Sen. Barb Goodwin (DFL-50) tried again Wednesday to amend the proposed change to the state Constitutional banning same-sex marriage so that it also would .
This time Goodwin's move came as part of debate on the Senate floor, but the result was the same as in committee on April 29: the motion failed.
In committee, Goodwin cast the only vote in favor of her amendment. On Wednesday, not even she voted for it: the roll call vote was 63-0.
But Goodwin's intention, as she made clear in comments after the full-Senate vote, was not actually to ban divorce but to make a point: "None of us want people to tell us what to do with our marriages."
Goodwin likened opposition to same-sex marriage to opposition in the past to marital unions between Lutherans and Catholics or between Norwegians and Swedes, which she termed "a terrible travesty."
She also made a religious analogy to asking Minnesotans to vote on a Constitutional amendment , asking her colleagues to imagine the difference "if Jesus would have asked the angry crowd [whether] to stone Mary Magdalene."
Goodwin said she didn't understand why "we want to tell other people how to run their private lives. ... [To ask people] to vote on other people's marriages that have nothing to do with them is really not appopriate."
Update (2 p.m.): Here is a transcript of Goodwin's remarks after the Senate vote (see video):
Thank you, Madam President. And I hope that amendment that I offered was not lost on this group. Because what we're saying is that none of us want people to tell us what to do with our marriages. None of us want people to tell us who we can love and who we can marry.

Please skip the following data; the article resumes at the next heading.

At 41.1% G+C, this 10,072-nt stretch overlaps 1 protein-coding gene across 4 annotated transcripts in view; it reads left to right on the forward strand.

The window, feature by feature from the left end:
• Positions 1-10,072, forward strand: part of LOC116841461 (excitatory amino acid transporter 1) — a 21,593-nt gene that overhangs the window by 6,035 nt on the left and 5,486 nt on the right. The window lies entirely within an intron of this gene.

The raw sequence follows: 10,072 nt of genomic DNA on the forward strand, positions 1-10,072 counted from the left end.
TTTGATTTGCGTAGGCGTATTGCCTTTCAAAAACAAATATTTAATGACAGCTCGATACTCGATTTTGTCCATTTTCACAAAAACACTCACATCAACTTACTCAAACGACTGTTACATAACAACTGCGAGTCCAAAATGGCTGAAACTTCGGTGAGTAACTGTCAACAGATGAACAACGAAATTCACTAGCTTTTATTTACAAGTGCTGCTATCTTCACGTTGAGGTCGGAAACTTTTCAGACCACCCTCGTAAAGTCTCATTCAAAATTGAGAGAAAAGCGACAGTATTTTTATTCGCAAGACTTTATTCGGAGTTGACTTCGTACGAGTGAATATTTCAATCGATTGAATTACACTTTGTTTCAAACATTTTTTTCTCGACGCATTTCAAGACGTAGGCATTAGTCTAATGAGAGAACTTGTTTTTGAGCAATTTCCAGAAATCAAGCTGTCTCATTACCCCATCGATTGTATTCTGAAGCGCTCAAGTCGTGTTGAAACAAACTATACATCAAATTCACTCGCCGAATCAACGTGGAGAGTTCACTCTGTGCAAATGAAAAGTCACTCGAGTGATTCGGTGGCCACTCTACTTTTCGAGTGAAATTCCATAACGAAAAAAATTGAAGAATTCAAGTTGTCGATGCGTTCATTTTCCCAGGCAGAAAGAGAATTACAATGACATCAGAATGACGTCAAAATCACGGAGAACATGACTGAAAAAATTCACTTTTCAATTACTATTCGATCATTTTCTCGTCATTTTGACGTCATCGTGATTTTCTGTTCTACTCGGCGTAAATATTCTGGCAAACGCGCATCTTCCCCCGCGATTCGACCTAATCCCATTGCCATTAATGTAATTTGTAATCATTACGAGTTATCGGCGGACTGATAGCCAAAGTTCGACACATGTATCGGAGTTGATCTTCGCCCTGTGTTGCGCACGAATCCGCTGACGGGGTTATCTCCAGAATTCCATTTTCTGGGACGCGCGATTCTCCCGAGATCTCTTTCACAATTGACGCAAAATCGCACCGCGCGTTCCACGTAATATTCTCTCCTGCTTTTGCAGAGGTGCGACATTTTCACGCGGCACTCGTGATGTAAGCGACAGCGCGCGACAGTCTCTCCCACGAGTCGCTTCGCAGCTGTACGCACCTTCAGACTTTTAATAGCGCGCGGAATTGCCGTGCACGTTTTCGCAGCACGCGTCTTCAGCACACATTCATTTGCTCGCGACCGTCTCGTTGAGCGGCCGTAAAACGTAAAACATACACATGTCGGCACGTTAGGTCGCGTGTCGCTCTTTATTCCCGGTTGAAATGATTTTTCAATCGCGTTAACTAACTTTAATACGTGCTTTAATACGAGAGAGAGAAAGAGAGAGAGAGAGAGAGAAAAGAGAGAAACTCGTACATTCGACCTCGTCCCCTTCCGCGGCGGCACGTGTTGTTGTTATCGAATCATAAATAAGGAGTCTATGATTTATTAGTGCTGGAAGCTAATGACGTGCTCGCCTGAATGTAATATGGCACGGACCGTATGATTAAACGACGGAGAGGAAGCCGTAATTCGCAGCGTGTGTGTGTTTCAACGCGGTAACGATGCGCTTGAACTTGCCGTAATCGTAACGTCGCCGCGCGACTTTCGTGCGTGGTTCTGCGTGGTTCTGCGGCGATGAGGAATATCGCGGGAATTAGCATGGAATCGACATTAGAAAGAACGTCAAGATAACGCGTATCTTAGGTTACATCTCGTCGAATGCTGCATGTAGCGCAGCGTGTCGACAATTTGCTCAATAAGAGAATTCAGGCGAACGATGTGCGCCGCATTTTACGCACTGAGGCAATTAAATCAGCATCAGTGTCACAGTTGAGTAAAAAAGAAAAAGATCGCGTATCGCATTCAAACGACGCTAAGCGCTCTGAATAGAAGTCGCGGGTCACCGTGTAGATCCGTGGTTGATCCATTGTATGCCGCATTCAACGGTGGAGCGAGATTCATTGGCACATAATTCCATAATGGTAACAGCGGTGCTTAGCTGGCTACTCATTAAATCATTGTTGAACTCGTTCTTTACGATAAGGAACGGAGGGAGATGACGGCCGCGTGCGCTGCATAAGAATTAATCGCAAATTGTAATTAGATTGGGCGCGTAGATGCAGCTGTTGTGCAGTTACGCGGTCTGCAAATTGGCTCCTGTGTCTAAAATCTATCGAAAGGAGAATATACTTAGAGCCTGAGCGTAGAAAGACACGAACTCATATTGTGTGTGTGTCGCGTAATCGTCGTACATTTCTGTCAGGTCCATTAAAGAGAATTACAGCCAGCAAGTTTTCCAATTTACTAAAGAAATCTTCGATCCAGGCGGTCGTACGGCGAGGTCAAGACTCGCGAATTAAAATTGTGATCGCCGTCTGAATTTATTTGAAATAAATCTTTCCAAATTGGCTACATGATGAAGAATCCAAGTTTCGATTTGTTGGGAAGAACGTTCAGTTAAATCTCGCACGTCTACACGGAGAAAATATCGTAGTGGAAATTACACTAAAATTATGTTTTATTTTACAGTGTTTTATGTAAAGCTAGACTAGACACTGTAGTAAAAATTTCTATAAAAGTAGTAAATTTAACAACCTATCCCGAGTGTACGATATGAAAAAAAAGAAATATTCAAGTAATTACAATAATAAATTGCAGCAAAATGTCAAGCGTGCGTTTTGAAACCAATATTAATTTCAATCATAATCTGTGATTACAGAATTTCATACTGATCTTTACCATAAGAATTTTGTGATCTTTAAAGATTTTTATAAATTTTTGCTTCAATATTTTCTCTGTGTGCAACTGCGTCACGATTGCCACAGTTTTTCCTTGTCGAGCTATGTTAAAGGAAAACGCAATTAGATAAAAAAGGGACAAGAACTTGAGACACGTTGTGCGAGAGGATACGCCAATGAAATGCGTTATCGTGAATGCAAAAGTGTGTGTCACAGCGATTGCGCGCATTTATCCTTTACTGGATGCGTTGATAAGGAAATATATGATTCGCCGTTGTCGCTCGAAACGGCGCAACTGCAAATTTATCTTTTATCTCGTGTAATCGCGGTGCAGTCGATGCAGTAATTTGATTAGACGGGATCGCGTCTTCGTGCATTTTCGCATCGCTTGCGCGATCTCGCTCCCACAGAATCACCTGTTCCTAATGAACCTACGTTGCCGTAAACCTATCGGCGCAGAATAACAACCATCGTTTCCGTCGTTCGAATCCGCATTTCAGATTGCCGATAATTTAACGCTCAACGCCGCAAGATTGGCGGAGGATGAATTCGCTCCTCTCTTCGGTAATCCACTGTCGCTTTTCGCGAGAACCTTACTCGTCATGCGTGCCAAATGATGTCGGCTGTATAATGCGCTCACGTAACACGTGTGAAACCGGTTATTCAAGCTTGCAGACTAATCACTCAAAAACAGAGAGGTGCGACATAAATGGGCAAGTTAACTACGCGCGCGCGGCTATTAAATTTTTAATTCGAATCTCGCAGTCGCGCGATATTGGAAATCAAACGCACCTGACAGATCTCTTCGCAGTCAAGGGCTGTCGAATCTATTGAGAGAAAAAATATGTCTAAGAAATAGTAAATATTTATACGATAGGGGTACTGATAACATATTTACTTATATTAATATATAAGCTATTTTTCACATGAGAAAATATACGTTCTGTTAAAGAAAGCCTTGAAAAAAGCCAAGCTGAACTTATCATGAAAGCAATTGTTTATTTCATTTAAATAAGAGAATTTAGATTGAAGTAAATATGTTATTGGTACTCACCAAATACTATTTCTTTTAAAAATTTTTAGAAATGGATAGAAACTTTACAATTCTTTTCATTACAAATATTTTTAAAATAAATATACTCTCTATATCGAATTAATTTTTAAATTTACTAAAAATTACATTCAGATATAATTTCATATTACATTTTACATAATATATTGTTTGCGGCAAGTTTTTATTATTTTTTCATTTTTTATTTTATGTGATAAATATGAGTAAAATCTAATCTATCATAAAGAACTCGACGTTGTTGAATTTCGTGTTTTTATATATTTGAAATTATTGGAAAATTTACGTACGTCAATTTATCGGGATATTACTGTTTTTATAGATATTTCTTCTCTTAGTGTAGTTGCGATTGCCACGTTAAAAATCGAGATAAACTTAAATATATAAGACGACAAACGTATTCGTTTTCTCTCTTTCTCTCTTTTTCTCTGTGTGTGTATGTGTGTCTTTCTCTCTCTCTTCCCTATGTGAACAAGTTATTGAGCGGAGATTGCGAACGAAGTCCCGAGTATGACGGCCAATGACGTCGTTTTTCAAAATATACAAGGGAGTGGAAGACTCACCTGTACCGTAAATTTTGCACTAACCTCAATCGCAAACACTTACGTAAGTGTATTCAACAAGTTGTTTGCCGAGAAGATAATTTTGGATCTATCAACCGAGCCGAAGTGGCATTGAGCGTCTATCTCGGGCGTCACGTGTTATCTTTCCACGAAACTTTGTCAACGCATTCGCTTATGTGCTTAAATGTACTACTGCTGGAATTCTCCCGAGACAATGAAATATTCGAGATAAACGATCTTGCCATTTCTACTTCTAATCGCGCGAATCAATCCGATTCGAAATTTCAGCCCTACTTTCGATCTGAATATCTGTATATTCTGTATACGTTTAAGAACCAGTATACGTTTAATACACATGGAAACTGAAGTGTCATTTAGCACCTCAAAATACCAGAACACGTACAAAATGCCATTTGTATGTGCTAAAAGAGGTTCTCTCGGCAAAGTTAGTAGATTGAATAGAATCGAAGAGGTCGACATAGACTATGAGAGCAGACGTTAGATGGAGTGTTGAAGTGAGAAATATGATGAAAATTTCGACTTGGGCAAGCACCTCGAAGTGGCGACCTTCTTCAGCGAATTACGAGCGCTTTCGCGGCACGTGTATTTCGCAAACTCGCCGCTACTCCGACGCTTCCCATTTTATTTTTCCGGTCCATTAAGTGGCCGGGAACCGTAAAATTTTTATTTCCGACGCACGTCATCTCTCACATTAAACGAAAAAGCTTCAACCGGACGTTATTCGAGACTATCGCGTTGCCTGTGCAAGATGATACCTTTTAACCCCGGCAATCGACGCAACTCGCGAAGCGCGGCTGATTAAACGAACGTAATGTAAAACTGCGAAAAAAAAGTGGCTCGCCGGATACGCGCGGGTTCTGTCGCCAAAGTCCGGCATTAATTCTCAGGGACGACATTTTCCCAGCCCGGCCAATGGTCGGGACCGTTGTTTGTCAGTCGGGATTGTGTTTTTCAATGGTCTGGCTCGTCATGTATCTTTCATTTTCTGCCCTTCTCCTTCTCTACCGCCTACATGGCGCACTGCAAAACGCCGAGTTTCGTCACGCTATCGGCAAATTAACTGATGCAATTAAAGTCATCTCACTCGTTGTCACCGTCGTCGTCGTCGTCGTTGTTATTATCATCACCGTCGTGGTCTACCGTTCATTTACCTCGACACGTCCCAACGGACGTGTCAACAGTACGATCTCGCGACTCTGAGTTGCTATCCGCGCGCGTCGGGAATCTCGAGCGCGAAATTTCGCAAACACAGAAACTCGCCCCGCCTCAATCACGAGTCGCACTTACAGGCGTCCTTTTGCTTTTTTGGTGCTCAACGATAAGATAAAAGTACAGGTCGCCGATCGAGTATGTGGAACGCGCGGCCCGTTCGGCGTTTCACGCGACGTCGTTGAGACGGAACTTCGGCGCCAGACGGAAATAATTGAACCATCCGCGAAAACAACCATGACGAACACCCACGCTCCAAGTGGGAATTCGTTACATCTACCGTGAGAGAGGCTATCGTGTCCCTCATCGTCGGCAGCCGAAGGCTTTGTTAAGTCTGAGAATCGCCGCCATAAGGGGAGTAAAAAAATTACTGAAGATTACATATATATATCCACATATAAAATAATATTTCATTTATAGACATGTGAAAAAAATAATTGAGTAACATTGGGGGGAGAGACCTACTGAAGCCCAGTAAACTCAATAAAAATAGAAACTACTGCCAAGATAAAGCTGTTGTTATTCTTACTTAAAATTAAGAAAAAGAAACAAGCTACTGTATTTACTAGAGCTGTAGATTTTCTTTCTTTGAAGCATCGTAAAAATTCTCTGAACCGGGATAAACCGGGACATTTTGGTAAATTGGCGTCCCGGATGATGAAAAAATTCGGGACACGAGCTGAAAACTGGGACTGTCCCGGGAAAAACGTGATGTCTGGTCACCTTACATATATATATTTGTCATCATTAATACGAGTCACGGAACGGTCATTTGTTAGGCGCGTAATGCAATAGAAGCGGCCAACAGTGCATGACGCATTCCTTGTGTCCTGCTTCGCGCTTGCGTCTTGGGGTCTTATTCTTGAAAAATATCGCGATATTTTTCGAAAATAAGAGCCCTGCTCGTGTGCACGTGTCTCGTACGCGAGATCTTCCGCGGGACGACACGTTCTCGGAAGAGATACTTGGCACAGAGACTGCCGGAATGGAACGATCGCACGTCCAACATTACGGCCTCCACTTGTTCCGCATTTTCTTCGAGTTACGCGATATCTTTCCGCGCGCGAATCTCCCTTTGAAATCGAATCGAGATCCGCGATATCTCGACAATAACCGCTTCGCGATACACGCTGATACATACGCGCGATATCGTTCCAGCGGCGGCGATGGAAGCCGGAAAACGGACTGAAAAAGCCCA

I remember when it was terrible travesty for a Lutheran to marry a Catholic, or for a Baptist to marry a Catholic, or for a Norwegian to marry a Swede. And I mean, that was pretty profound for people to buck that system, years ago.
So we don't want people to tell us how to run our private lives.
What I don't understand is why we want to tell other people how to run their private lives. Nobody's marriage affects me except for my own. I might worry about my kids and their marriages if they had bad ones, which they don't. But I would worry about it, but it still doesn't affect me personally. And I don't think that we need to worry about things that don't affect us personally.
The argument that Sen. Limmer continues to make is that this should be for the people to decide. Well, I don't like my government and religious views, but I do have to say this one thing. Think about how different Christianity would be if Jesus would have asked the angry crowd to vote on whether or not to stone Mary Magdalene. Think about how different Christianity would be.
Sometimes you just have to do the right thing. And if people want to worry about other people's marriages or relationships then I think they need other things to do. [laughter]
But for them to say that they should be able to vote on other people's marriages that has nothing to do with them is really not appropriate. Thank you.